Both suspects have been linked to Brazil's far-right president Jair Bolsonaro.
Authorities in Brazil are one step closer to brining the men responsible for the killing of Afro-Brazilian councilwoman Marielle Franco, in March of last year, to justice The Intercept reports.
According to a police report obtained by the publication, six witnesses gave statements identifying an ex-officer—who was previously expelled from the city's Military Police Force after it was found that he had ties to one of Rio's largest organized crime groups—as one of the men responsible for the death of Franco and her driver Anderson Gomes.
After being withheld by investigators for months, the main suspects' names were released on Tuesday. Adriano Magalhães da Nóbregais is believed to be a hired assassin and the leader of the Office of Crime for a militia that controls the Rio das Pedras neighborhood in Rio de Janeiro. He remains at large, according to Broadly.
Ronald Paulo Alves Pereira, another Military Police Officer and militia commander has been arrested in connection to the murder, according to a report from Brazilian publication G1, which shared photos of Pereira being taken into custody on Tuesday.
Special units executed arrest warrants for 13 men on Tuesday related to their involvement in organized crime—five of this listed were suspected of aiding in the assassination.
Both Nóbrega and Pereira are said to have ties to Brazil's current far-right president President Jair Bolsonaro, through his oldest son senator-elect Flávio Bolsonaro, who has strongly denied any involvement. "I cannot be held accountable for the behavior of someone I do not know, whose actions have only been reported now by this organization," he wrote in a statement shared on Twitter. However, both Nóbrega and Pereira were given the State Assembly's highest honor in 2003 and 2004, respectively, under nomination from Flávio Bolsonaro.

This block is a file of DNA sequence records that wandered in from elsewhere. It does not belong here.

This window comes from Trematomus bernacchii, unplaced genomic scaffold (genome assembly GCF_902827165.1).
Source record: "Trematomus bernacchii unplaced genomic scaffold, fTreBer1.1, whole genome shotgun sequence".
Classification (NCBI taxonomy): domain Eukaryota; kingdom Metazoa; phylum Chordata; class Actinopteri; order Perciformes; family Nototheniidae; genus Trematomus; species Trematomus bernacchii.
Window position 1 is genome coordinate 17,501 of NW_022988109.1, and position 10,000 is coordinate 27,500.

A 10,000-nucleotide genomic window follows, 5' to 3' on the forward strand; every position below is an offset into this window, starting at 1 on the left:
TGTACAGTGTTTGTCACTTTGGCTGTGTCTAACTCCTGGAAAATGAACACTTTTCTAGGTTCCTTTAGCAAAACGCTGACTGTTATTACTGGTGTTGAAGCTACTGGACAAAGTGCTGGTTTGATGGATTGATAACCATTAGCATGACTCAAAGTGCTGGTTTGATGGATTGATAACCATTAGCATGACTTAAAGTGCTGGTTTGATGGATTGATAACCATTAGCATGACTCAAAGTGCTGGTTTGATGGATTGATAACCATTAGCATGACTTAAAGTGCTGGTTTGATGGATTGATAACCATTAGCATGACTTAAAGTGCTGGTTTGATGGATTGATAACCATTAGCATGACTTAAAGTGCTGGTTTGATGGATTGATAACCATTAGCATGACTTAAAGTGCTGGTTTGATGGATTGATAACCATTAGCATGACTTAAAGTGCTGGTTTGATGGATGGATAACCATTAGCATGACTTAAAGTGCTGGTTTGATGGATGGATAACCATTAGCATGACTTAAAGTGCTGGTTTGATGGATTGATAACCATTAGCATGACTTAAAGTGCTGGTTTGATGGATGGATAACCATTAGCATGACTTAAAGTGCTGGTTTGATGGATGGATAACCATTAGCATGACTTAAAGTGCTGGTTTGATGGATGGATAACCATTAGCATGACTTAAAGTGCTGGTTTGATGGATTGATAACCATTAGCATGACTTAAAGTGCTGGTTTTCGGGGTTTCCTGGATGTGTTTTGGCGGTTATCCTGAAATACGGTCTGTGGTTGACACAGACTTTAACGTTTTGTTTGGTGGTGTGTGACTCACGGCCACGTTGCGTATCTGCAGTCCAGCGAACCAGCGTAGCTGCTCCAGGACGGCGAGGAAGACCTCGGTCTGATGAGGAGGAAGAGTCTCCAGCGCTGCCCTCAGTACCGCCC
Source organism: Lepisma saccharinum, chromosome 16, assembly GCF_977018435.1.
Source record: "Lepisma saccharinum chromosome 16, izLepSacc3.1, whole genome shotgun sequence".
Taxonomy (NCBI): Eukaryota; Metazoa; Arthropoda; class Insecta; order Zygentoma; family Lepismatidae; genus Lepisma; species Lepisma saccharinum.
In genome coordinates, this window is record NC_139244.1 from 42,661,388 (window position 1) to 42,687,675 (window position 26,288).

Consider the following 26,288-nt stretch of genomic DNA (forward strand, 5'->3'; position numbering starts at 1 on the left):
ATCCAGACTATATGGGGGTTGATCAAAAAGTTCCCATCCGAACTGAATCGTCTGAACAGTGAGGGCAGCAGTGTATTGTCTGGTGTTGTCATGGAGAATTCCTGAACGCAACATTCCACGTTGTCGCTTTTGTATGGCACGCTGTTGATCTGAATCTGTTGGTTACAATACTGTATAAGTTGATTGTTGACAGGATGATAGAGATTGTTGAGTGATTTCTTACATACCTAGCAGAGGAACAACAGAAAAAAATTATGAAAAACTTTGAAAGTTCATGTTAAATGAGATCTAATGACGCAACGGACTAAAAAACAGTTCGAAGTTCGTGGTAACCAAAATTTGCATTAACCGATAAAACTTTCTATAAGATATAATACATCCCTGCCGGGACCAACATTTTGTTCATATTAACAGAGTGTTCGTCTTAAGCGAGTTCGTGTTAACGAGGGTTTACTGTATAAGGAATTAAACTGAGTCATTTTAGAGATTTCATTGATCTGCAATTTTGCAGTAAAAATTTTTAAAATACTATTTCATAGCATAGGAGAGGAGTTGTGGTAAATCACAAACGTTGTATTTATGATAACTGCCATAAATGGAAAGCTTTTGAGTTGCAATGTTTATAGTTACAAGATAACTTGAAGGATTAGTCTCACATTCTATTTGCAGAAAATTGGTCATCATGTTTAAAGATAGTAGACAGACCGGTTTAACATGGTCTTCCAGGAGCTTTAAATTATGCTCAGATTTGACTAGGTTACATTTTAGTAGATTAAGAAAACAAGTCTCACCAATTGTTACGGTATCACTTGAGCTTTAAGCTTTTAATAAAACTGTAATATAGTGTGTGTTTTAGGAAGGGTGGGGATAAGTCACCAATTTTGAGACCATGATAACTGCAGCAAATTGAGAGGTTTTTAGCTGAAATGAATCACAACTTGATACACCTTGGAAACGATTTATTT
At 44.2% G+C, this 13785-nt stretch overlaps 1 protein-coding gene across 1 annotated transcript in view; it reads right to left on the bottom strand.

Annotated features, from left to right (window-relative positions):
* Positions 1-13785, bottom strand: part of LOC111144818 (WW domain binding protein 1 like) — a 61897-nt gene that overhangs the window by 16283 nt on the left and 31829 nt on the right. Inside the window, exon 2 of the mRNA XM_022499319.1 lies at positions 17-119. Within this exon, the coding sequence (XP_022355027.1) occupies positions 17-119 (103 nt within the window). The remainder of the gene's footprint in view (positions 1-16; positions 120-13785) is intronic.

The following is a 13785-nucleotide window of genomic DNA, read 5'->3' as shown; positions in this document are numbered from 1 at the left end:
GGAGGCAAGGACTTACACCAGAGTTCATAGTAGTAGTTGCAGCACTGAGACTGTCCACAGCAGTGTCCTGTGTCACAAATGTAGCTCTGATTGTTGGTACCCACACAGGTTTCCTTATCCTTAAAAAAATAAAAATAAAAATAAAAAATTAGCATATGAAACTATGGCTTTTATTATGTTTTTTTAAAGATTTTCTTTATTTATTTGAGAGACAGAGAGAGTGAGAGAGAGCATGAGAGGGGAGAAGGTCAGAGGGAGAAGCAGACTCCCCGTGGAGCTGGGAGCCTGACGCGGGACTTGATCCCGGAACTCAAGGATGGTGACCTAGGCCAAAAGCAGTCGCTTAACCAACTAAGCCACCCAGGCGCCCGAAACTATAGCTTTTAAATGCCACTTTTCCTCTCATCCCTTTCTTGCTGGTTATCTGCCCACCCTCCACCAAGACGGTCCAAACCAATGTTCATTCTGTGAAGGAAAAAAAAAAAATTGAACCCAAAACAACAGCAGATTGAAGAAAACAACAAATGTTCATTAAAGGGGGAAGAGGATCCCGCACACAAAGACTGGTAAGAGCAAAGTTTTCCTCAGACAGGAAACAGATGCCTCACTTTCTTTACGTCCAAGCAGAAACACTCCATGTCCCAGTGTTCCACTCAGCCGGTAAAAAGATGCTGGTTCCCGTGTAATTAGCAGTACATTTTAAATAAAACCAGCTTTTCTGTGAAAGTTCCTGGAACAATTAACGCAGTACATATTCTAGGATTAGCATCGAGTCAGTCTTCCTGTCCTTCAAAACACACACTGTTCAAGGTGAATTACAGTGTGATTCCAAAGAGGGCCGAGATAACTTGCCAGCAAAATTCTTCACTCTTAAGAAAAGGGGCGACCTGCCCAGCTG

Last May, security minister Raul Jungmann, confirmed reports that a councilman and a member of one of Rio's underground militias were prime suspects in the killings.
"The Marielle Franco case is indeed close to an ending," Blavity quotes Rio's Governor Wilson Witzel as saying. "I can't legally look at the documents, which are sealed. But the information that I have is that the [arrest] of the criminals involved could happen still in January."
Despite, what appears like, a dedication to nailing the perpetrators on Witzel's part, the governor's motives have been brought into question, as noted in The Intercept. Last year he was photographed standing on stage with two candidates who had proudly broken a street sign honoring Franco in half.
Franco, who dedicated her life to fighting for black people in the city's favelas and members of the LGBTQ community, will be honored by one of Rio's foremost Samba Schools at Brazil's carnival this year.